Nov. 3 is special for me. For 30 years, I have been married to Freny, my wife and the mother of my two young adult children, Andrew and Christine. To Freny and my family, happy anniversary!
Thank God, we have come this far, amidst the challenges in our marriage. We have weathered storms, fought and won battles and overcome difficulties and problems that only strengthened our relationship.
Our marriage is not perfect but solid and strong because we have vowed to stay and pray together, love each and committed to live their lives other forever, 'til death do us part. That's our commitment, and promise to our children, relatives and friends, near or far.
I believe in the sanctity of marriage. Since the day I married Freny, I have tried to live it, in sickness or in health, and I will continue to uphold it for the rest of my life.
I'm aware the above statement has been said and written by many around the world. But it has also been laughed at or brushed aside too many times.
Sanctity is the condition of holiness or sacredness, the state of being holy, sacred or saintly. Sanctity is synonymous with holiness.
Nowadays, the sanctity of marriage has been threatened by those who question its relevance and importance in our wired world. It is a contentious issue because of alarming divorce statistics.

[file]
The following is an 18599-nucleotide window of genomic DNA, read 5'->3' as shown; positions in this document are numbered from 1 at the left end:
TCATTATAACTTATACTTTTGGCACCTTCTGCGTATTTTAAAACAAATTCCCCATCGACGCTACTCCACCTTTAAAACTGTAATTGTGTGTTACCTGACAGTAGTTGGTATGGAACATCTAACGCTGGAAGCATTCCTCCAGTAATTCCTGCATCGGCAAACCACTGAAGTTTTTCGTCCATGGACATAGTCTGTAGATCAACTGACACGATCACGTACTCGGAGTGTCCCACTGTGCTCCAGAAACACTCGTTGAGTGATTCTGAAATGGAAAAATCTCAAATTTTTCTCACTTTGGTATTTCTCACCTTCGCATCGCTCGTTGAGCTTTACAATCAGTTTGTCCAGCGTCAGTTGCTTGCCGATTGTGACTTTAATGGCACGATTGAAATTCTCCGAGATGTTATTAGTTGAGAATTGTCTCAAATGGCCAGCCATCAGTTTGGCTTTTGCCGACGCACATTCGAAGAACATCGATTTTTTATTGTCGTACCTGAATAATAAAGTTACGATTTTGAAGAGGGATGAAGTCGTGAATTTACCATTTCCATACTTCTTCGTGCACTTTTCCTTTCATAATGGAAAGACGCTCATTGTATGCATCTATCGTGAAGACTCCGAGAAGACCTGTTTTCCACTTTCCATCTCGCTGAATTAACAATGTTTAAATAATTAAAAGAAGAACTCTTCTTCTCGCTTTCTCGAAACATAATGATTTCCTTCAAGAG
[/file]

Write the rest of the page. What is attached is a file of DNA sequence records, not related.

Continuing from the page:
Marriage involves a serious commitment of two people loving and caring for each other and committed to live their lives together forever.
As the foundation of a family and the society, marriage can be defined as the legally or formally recognized union of a man and a woman (or in some jurisdictions, two people of the same sex) as partners in a relationship. It is a recognized union or legal contract between spouses that establishes rights and obligations between them, first and foremost.
As a Catholic Christian, I have observed and been taught at an early age that marriage is between a man and a woman. Having been married to the same woman to whom I committed myself for life, I would safely say that I still believe in the sanctity of marriage.
In Genesis 2:24, we read: "Therefore a man shall leave his father and his mother and hold fast to his wife, and they shall become one flesh." That thought comes up again in Matthew 19;6..."So they are no longer two but one flesh. What therefore God has joined together, let not man separate."
Dennis Rainey, author and host of FamilyLife Today, once wrote that marriage is a sacred covenant between one man, one woman and their God for a lifetime. "It is a public vow of how you will relate to your spouse as you form a new family unit," he wrote.
Rainey suggested four commitments to help you fulfill your marriage vows for a lifetime:
1) Do not get married unless you plan to keep your vows.
2) Fulfill your vows by staying married.
3) Fulfill your vows by maintaining emotional and moral fidelity.
4) Fulfill your vows by praying faithfully with your spouse.
There's no such thing as perfect marriage. Marriage works when spouses work together to make it work.
-Chris A. Quilpa, a retired U.S. Navy veteran, lives in Suffolk. Email him at firstname.lastname@example.org
*Appeared in the Opinion page of the award-winning Suffolk News-Herald, Saturday, October 31, 2015. For more information, visit www.suffolknewsherald.com.